Discovery of Reactive Microbiota-Derived Metabolites That Inhibit Host Proteases

Cell. 2017 Jan 26;168(3):517-526.e18. doi: 10.1016/j.cell.2016.12.021. Epub 2017 Jan 19.

Abstract

The gut microbiota modulate host biology in numerous ways, but little is known about the molecular mediators of these interactions. Previously, we found a widely distributed family of nonribosomal peptide synthetase gene clusters in gut bacteria. Here, by expressing a subset of these clusters in Escherichia coli or Bacillus subtilis, we show that they encode pyrazinones and dihydropyrazinones. At least one of the 47 clusters is present in 88% of the National Institutes of Health Human Microbiome Project (NIH HMP) stool samples, and they are transcribed under conditions of host colonization. We present evidence that the active form of these molecules is the initially released peptide aldehyde, which bears potent protease inhibitory activity and selectively targets a subset of cathepsins in human cell proteomes. Our findings show that an approach combining bioinformatics, synthetic biology, and heterologous gene cluster expression can rapidly expand our knowledge of the metabolic potential of the microbiota while avoiding the challenges of cultivating fastidious commensals.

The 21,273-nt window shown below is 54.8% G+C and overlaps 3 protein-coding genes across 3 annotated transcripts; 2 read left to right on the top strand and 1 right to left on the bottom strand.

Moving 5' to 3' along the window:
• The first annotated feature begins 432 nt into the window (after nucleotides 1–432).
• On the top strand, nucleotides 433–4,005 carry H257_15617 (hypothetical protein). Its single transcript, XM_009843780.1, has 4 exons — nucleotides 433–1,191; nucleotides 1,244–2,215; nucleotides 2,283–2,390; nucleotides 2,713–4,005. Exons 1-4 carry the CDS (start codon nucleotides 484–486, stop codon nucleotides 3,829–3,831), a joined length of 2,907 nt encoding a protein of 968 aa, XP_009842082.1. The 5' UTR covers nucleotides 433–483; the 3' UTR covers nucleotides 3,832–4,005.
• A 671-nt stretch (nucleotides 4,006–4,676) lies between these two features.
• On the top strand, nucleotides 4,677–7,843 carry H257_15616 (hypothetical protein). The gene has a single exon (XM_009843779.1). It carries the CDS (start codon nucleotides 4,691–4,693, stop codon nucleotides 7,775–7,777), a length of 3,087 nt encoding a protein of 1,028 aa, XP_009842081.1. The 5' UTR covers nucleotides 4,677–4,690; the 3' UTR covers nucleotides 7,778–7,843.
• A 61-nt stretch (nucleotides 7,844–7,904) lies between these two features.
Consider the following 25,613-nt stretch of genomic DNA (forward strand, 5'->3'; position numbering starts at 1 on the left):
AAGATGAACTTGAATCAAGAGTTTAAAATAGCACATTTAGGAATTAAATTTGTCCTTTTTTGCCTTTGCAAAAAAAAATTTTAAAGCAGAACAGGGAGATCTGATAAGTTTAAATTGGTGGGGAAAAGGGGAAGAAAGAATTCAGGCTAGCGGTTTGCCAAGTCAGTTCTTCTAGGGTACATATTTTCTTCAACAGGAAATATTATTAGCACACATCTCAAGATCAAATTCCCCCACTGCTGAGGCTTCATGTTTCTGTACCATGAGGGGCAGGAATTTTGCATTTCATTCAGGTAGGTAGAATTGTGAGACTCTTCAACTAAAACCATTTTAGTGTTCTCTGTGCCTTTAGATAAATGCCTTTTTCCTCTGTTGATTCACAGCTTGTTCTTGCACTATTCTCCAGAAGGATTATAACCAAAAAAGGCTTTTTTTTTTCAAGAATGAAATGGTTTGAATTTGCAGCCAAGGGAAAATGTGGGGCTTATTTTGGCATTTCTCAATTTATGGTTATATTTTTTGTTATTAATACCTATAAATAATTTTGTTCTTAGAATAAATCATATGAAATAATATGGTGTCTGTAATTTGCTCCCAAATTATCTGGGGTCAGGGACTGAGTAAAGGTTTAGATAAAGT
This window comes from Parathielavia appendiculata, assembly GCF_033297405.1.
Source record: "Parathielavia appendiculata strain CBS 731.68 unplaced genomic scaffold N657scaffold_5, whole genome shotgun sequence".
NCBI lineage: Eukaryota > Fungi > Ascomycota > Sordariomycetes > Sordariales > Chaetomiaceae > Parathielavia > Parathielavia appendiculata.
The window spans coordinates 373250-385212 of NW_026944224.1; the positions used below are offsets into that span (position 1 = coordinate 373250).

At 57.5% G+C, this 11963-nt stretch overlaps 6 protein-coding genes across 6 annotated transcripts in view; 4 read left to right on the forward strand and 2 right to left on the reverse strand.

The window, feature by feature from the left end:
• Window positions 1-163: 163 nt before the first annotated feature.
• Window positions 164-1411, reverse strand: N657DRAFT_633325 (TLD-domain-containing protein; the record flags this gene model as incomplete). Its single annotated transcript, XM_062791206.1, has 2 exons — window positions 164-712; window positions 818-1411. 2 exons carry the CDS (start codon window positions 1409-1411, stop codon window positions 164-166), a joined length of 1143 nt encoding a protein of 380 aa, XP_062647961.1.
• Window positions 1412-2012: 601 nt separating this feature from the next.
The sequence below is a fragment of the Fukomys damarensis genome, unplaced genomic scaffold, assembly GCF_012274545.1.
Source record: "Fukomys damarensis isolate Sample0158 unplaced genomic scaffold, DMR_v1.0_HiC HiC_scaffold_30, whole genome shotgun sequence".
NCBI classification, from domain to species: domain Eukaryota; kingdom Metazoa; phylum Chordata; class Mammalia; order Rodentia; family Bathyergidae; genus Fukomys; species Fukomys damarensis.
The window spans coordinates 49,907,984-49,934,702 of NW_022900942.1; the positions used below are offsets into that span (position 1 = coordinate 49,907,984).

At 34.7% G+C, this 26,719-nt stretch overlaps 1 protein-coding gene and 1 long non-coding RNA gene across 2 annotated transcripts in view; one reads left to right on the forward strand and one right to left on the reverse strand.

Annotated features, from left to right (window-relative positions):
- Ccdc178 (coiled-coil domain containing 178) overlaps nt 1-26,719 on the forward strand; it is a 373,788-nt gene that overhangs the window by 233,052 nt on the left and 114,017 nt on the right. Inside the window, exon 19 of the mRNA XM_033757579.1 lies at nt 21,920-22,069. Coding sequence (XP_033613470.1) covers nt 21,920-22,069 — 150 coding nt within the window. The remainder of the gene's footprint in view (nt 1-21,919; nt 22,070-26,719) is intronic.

Keywords: biosynthetic gene cluster; metagenomics; microbiome; natural products; peptide aldehyde; protease inhibitor; synthetic biology.

Publication types

  • Research Support, Non-U.S. Gov't
  • Research Support, N.I.H., Extramural
  • Research Support, U.S. Gov't, Non-P.H.S.

MeSH terms

  • Animals
  • Bacillus subtilis / genetics
  • Bacteria / classification
  • Bacteria / genetics
  • Bacteria / metabolism*
  • Escherichia coli / genetics
  • Feces / microbiology
  • Gastrointestinal Microbiome*
  • Humans
  • Microbiota*
  • Peptide Synthases / genetics
  • Peptide Synthases / metabolism*
  • Phylogeny
  • Pyrazines / metabolism*

Substances

  • Pyrazines
  • Peptide Synthases
  • non-ribosomal peptide synthase